Unites States government has asked the Kurdistan Regional Government to ‘postpone’ the independence referendum planned for September 25 and reiterates that “the issues between the Kurdistan Region and the federal government in Baghdad should be addressed through dialogue between the two sides”.
KRG president Masoud Barzani announced on Friday night that he held a telephone conversation with US Secretary of State Rex Tillerson and that the top US diplomat expressed the request of the US government for the postponement of the referendum. According to the announcement, president Barzani “expressed his gratitude to the people and government of the United States for their support to the Kurdistan Region, especially against the terrorists of the Islamic State. On the issue of the postponement of the referendum, the President stated that the people of the Kurdistan Region would expect guarantees and alternatives for their future.”
It is the first time the U.S. government explicitly expresses its opposition to the referendum, while it is worth noting that Barzani did not reject the request, but asked for ‘guarantees’.
Update 1 – 12/8/2017 10:00 GMT | Zebari: “The date is standing, Sept. 25, no change”
Barzani’s close adviser Hoshyar Zebari says that the referendum date has not change despite the U.S. request to postpone it. “The date is standing, Sept. 25, no change”, he told Reuters on Saturday.
The offensive to liberate Mosul from Daesh control has begun, Iraqi Prime Minister Haider al-Abadi said in a televised statement early Monday.
“Our dearest people in Nineveh province, the victory bell has rung, and the operations to liberate Mosul have begun,” he said. “I am announcing today the beginning of these heroic operations to liberate you from the brutality and terrorism of Daesh. God willing, we will meet soon on the ground of Mosul where we will all celebrate the liberation and your freedom.”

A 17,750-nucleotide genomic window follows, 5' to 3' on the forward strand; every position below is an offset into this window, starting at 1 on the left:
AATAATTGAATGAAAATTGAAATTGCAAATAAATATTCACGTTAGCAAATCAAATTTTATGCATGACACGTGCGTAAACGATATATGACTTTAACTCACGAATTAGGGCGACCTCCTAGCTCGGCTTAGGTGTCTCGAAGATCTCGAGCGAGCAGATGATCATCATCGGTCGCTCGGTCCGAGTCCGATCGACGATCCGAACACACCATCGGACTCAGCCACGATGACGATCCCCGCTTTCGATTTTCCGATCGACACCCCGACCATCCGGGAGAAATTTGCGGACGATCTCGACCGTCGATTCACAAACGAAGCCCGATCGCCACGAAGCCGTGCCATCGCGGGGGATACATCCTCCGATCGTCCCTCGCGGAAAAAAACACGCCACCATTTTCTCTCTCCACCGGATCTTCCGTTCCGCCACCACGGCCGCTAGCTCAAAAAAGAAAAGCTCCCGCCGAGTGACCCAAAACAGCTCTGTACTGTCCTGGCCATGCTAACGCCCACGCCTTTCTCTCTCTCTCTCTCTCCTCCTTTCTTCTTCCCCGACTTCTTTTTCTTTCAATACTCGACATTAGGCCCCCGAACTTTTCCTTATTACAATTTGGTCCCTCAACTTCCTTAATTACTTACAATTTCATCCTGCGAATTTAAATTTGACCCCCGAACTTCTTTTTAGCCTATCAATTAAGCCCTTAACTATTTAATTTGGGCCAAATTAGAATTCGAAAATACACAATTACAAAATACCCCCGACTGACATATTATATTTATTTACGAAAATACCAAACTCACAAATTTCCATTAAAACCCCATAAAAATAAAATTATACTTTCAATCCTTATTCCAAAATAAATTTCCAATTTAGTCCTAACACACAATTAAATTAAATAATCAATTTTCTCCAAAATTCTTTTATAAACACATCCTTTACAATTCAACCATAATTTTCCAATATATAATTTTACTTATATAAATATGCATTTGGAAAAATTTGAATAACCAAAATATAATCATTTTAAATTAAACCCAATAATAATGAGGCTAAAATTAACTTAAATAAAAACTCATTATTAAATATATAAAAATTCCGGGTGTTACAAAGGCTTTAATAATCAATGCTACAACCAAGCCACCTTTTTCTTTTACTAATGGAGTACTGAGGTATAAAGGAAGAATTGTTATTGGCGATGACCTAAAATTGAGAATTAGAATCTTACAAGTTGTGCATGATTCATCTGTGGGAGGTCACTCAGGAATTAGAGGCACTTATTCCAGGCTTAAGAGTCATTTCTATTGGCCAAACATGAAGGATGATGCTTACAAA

Al-Abadi emphasized that only the Iraqi armed forces and police will take part in Mosul operation, implying no involvement of Turkish, American or Iranian military forces.
The fight is expected to last weeks, if not months, and if the battles to wrest Falluja and Ramadi from Daesh’ grip are indicators, Mosul will be a messy melee. The assault’s buildup has been ongoing for some time. US-led coalition and Iraqi forces have hammered Daesh targets with airstrikes for more than a year.
The Nineveh Liberation Operations Center, which was set up to coordinate the offensive, has brought in dozens of American and British advisers. A US artillery unit has provided cover for operations south of Mosul.
On Daesh’ side of the fight, there have been reports of a growing network of tunnels leaving the city. The terrorist outfit has also allowed wounded fighters to leave Mosul and freed prisoners jailed for low-level offenses. The militants were also taking measures to combat the effectiveness of airstrikes. Skirmishes flared outside Mosul in the days leading up to the battle, and Sunday brought several signs that the fight for Mosul was near, including an airstrike on one of the city’s main bridges. Not only did Abadi declare, “God willing, the decisive battle will begin soon,” but leaflets proclaiming, “It’s victory time,” also rained over the city Sunday.